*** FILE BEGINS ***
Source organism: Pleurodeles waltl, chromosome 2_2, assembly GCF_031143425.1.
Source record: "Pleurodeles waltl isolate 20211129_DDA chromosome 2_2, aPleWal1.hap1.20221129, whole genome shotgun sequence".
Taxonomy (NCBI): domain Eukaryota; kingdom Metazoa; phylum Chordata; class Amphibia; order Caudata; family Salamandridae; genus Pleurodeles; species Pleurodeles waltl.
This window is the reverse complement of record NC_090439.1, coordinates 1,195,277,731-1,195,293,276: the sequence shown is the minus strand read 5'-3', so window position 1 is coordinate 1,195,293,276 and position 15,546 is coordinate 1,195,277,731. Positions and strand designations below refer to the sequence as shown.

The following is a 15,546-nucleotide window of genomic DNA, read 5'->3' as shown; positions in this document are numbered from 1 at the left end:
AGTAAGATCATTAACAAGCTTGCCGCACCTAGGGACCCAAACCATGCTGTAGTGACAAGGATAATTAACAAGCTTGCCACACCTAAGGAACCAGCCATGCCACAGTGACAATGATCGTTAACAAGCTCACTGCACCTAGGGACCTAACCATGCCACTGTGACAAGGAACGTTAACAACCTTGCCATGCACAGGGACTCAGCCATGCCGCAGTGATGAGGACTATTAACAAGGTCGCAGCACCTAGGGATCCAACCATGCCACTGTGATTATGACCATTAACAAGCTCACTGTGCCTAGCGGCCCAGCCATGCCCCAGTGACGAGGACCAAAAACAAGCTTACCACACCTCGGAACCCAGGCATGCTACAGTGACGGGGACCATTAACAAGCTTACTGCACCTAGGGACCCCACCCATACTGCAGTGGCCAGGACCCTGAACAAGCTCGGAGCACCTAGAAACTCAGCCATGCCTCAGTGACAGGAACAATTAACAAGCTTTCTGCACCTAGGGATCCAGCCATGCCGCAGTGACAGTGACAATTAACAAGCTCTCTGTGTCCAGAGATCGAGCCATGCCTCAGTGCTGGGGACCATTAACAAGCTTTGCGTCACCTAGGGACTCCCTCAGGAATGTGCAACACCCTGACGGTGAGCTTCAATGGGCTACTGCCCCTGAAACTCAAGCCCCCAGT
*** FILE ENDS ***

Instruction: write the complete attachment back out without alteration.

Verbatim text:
Source organism: Pleurodeles waltl, chromosome 2_2, assembly GCF_031143425.1.
Source record: "Pleurodeles waltl isolate 20211129_DDA chromosome 2_2, aPleWal1.hap1.20221129, whole genome shotgun sequence".
Taxonomy (NCBI): domain Eukaryota; kingdom Metazoa; phylum Chordata; class Amphibia; order Caudata; family Salamandridae; genus Pleurodeles; species Pleurodeles waltl.
This window is the reverse complement of record NC_090439.1, coordinates 1,195,277,731-1,195,293,276: the sequence shown is the minus strand read 5'-3', so window position 1 is coordinate 1,195,293,276 and position 15,546 is coordinate 1,195,277,731. Positions and strand designations below refer to the sequence as shown.

The following is a 15,546-nucleotide window of genomic DNA, read 5'->3' as shown; positions in this document are numbered from 1 at the left end:
AGTAAGATCATTAACAAGCTTGCCGCACCTAGGGACCCAAACCATGCTGTAGTGACAAGGATAATTAACAAGCTTGCCACACCTAAGGAACCAGCCATGCCACAGTGACAATGATCGTTAACAAGCTCACTGCACCTAGGGACCTAACCATGCCACTGTGACAAGGAACGTTAACAACCTTGCCATGCACAGGGACTCAGCCATGCCGCAGTGATGAGGACTATTAACAAGGTCGCAGCACCTAGGGATCCAACCATGCCACTGTGATTATGACCATTAACAAGCTCACTGTGCCTAGCGGCCCAGCCATGCCCCAGTGACGAGGACCAAAAACAAGCTTACCACACCTCGGAACCCAGGCATGCTACAGTGACGGGGACCATTAACAAGCTTACTGCACCTAGGGACCCCACCCATACTGCAGTGGCCAGGACCCTGAACAAGCTCGGAGCACCTAGAAACTCAGCCATGCCTCAGTGACAGGAACAATTAACAAGCTTTCTGCACCTAGGGATCCAGCCATGCCGCAGTGACAGTGACAATTAACAAGCTCTCTGTGTCCAGAGATCGAGCCATGCCTCAGTGCTGGGGACCATTAACAAGCTTTGCGTCACCTAGGGACTCCCTCAGGAATGTGCAACACCCTGACGGTGAGCTTCAATGGGCTACTGCCCCTGAAACTCAAGCCCCCAGT